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Premium Cuts of MEAT Without the Premium Price: Chama Gaucha Brazilian Steakhouse
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Premium Cuts of MEAT Without the Premium Price: Chama Gaucha Brazilian Steakhouse Featured

We frequent the Buckhead area for great shopping and restaurants.  One place that had caught my eye during it's development was Chama Gaucha Brazilian Steakhouse.  I wasn't really sure what to expect as the restaurant has only been open for 2 months now.  

Chama Gaucha is a Brazilian Steakhouse with locations in Houston, Chicago, San Antonio and now our beloved Atlanta.  The decor is modern and warm with dark wood finishes and beautiful walk-in wine cellar as you enter the restaurant.

 The dining room is spacious even with the large salad bar in the middle.  There are various rooms where private dining parties can be held as well. My first visit was on a Saturday evening, which you can expect to be a busy night at any good restaurant.  Suprisingly there was no wait and we were seated immediately by the hostess.  Their wait staff is very accomodating and attentive... and I mean VERY attentive! Someone came by the table at least every 10 minutes and there was always someone around when you needed something... you didn't even have to ask, they would just automatically refill what you were low on. Chama Gaucha's service style is in a team format where there is no one server per table and anyone we saw we could ask for assistance from. Of course we were explained the concept of the Brazilian Steakhouse, and for someone that has never experienced it before, it can be quite different. The first portion of the meal is the salad bar which has about 40 different items including fresh vegetables/ salads, exotic cheeses, smoked salmon, and cured meats.  Then upon returning to the table, we had a card that had a red side and a green side indicating whether or not we were ready for the Gauchos (means 'cowboy' in Portuguese) to bring us various cuts of meat. Once I flipped that card to green, it was a non-stop service of some well seasoned and perfectly cooked cuts of meat.  There was ribeye (my favorite), rack of lamb, beef rib, shrimp, filet mignon wrapped in bacon, the house special steak, sirloin, garlic beef, and the list goes on and on.  In addition to the main attraction of the succulent cuts of meat, the servers brought over the side dishes, which included fried bananas, mashed potatoes and their hot and delicious Brazilian cheese biscuits!

Chama Gaucha gets 6 1/2 diamonds out of 7 for their wide array of well cooked and seasoned meats, incredible service and a very welcoming and grown up modern atmosphere!  I'll be back soon and bringing my appetite!



Science Fact:

Red meat vs. White meat

First, what makes the meat white or red? Red meats simply have more myoglobin, which are the cells that transport oxygen to muscles in the bloodstream. Muscles used more frequently are darker. This is why chicken and turkey legs are slightly darker than breast meat - because legs are used more, more myoglobin is present, creating a darker appearance. Although it can depend on the culture or cuisine, white meat is generally classified as poultry (chicken and turkey), while red meat typically refers to beef, pork, and lamb.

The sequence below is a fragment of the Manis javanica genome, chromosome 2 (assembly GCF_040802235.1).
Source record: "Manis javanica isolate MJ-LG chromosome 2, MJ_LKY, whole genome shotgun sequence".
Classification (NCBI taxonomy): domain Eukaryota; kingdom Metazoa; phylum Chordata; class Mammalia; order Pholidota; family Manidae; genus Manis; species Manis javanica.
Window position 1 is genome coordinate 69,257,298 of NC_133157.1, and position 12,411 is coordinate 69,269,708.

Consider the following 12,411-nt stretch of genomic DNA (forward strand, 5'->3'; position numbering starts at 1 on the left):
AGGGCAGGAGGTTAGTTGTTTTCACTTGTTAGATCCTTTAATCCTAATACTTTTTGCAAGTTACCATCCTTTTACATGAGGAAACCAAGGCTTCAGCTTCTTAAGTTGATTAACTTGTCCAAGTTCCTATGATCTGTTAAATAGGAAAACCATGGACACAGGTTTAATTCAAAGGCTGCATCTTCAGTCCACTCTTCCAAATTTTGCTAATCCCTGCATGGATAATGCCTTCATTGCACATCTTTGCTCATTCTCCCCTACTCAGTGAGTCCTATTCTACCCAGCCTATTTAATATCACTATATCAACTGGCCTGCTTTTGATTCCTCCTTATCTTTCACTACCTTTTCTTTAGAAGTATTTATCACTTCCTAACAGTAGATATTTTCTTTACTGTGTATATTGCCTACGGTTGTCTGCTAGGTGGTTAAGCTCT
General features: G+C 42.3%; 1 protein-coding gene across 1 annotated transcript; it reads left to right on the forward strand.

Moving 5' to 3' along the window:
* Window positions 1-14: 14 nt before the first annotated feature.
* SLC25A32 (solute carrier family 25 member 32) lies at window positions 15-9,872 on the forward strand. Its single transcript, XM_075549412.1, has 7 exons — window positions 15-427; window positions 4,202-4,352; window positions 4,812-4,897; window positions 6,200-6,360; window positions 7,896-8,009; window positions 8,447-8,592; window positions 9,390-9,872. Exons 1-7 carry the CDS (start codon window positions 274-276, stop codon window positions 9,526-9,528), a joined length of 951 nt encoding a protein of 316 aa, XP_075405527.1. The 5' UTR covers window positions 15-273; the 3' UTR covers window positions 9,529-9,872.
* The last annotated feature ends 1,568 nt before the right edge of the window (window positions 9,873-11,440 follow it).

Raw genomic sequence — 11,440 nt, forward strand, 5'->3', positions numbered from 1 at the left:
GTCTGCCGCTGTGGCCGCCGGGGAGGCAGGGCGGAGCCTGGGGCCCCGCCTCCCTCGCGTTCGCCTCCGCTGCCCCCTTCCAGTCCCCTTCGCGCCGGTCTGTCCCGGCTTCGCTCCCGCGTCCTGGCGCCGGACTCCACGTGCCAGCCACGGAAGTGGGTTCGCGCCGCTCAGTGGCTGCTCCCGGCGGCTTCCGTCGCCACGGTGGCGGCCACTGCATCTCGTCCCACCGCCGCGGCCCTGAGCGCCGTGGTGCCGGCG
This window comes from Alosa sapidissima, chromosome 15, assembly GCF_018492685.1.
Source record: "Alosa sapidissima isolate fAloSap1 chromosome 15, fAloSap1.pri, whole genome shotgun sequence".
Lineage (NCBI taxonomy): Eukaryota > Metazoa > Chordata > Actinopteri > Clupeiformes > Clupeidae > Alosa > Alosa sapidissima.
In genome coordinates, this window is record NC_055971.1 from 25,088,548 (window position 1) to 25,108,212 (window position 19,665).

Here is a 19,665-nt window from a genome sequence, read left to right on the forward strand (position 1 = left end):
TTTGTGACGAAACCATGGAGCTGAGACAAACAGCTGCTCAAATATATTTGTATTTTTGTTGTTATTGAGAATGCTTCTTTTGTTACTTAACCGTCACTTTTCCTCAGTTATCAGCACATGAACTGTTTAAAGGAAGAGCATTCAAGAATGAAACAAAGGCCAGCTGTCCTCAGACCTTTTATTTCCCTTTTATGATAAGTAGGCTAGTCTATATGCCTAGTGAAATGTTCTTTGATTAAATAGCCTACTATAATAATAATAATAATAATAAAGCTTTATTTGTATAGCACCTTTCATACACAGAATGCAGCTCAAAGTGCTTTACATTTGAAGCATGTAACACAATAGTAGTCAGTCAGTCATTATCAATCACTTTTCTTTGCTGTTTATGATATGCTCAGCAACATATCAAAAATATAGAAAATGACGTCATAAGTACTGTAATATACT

The biggest difference between the two is fat content. White meat is a leaner source of protein, with a lower fat content. Red meat contains higher levels of fat, but also contains higher levels of vitamins like iron, zinc and B vitamins. The iron present in red meat is a type called heme iron, which is more easily absorbed by the body compared to iron found in plant sources. Because red meat is high in these vitamins, vegetarians and vegans are often found to be deficient, especially B vitamins.

Although it may contain more vitamins and minerals, high consumption of red meat has been correlated with increased incidence of certain cancers, specifically colorectal cancer.

High-temperature cooking, like grilling, can form carcinogenic (cancer-causing) compounds in the meat. This is especially true for charred meats.

Both white and red meat have benefits; if you eat meat, it's a good idea to include small amount of both in your diet. Opt for leaner cuts of red meat, like those that end in "-loin" (sirloin, tenderloin, etc). Further, trim visible fat around the edges to reduce fat intake and avoid charring while cooking. In this way, you can try to reduce the disadvantages of eating red meat.




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Last modified on Saturday, 23 January 2016 12:29
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